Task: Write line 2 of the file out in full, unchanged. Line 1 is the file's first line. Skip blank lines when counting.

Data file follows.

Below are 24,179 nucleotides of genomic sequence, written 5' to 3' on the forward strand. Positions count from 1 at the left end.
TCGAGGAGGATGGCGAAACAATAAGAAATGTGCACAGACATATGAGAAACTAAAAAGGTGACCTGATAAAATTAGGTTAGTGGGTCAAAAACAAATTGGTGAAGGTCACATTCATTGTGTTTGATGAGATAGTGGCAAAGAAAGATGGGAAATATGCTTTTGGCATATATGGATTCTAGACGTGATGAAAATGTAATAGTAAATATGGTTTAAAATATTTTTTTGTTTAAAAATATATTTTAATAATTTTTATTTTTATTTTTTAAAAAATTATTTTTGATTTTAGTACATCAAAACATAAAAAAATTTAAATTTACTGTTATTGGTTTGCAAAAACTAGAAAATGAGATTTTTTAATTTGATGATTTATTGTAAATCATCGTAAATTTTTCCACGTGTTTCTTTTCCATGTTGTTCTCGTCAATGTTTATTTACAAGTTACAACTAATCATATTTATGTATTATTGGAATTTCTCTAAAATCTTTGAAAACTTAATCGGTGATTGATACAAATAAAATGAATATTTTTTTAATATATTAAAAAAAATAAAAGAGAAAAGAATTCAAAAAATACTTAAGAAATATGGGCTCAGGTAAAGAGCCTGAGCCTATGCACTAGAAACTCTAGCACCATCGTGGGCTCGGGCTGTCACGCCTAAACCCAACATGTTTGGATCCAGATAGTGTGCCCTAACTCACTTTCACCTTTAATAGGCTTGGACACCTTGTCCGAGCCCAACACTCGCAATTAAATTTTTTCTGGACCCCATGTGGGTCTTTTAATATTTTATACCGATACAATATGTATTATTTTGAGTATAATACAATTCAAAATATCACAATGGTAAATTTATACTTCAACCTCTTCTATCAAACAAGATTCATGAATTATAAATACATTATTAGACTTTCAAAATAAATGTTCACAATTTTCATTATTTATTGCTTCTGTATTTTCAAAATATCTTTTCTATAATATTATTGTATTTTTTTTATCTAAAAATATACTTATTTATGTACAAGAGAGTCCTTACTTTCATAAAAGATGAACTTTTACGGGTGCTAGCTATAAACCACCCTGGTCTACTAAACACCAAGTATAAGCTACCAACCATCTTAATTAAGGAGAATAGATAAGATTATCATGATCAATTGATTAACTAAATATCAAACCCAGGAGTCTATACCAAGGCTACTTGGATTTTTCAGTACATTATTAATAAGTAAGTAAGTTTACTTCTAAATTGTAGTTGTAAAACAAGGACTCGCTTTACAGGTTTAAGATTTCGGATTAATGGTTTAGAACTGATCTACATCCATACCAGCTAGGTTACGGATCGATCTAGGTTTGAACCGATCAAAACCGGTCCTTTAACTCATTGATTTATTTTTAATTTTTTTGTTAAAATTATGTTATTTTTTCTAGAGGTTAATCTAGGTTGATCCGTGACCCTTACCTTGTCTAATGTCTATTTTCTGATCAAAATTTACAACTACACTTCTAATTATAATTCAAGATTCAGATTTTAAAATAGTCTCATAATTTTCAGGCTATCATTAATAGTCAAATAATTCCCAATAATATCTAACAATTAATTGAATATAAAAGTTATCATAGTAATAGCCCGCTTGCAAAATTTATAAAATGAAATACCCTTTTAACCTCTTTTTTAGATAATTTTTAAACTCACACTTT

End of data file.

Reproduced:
TCGAGGAGGATGGCGAAACAATAAGAAATGTGCACAGACATATGAGAAACTAAAAAGGTGACCTGATAAAATTAGGTTAGTGGGTCAAAAACAAATTGGTGAAGGTCACATTCATTGTGTTTGATGAGATAGTGGCAAAGAAAGATGGGAAATATGCTTTTGGCATATATGGATTCTAGACGTGATGAAAATGTAATAGTAAATATGGTTTAAAATATTTTTTTGTTTAAAAATATATTTTAATAATTTTTATTTTTATTTTTTAAAAAATTATTTTTGATTTTAGTACATCAAAACATAAAAAAATTTAAATTTACTGTTATTGGTTTGCAAAAACTAGAAAATGAGATTTTTTAATTTGATGATTTATTGTAAATCATCGTAAATTTTTCCACGTGTTTCTTTTCCATGTTGTTCTCGTCAATGTTTATTTACAAGTTACAACTAATCATATTTATGTATTATTGGAATTTCTCTAAAATCTTTGAAAACTTAATCGGTGATTGATACAAATAAAATGAATATTTTTTTAATATATTAAAAAAAATAAAAGAGAAAAGAATTCAAAAAATACTTAAGAAATATGGGCTCAGGTAAAGAGCCTGAGCCTATGCACTAGAAACTCTAGCACCATCGTGGGCTCGGGCTGTCACGCCTAAACCCAACATGTTTGGATCCAGATAGTGTGCCCTAACTCACTTTCACCTTTAATAGGCTTGGACACCTTGTCCGAGCCCAACACTCGCAATTAAATTTTTTCTGGACCCCATGTGGGTCTTTTAATATTTTATACCGATACAATATGTATTATTTTGAGTATAATACAATTCAAAATATCACAATGGTAAATTTATACTTCAACCTCTTCTATCAAACAAGATTCATGAATTATAAATACATTATTAGACTTTCAAAATAAATGTTCACAATTTTCATTATTTATTGCTTCTGTATTTTCAAAATATCTTTTCTATAATATTATTGTATTTTTTTTATCTAAAAATATACTTATTTATGTACAAGAGAGTCCTTACTTTCATAAAAGATGAACTTTTACGGGTGCTAGCTATAAACCACCCTGGTCTACTAAACACCAAGTATAAGCTACCAACCATCTTAATTAAGGAGAATAGATAAGATTATCATGATCAATTGATTAACTAAATATCAAACCCAGGAGTCTATACCAAGGCTACTTGGATTTTTCAGTACATTATTAATAAGTAAGTAAGTTTACTTCTAAATTGTAGTTGTAAAACAAGGACTCGCTTTACAGGTTTAAGATTTCGGATTAATGGTTTAGAACTGATCTACATCCATACCAGCTAGGTTACGGATCGATCTAGGTTTGAACCGATCAAAACCGGTCCTTTAACTCATTGATTTATTTTTAATTTTTTTGTTAAAATTATGTTATTTTTTCTAGAGGTTAATCTAGGTTGATCCGTGACCCTTACCTTGTCTAATGTCTATTTTCTGATCAAAATTTACAACTACACTTCTAATTATAATTCAAGATTCAGATTTTAAAATAGTCTCATAATTTTCAGGCTATCATTAATAGTCAAATAATTCCCAATAATATCTAACAATTAATTGAATATAAAAGTTATCATAGTAATAGCCCGCTTGCAAAATTTATAAAATGAAATACCCTTTTAACCTCTTTTTTAGATAATTTTTAAACTCACACTTT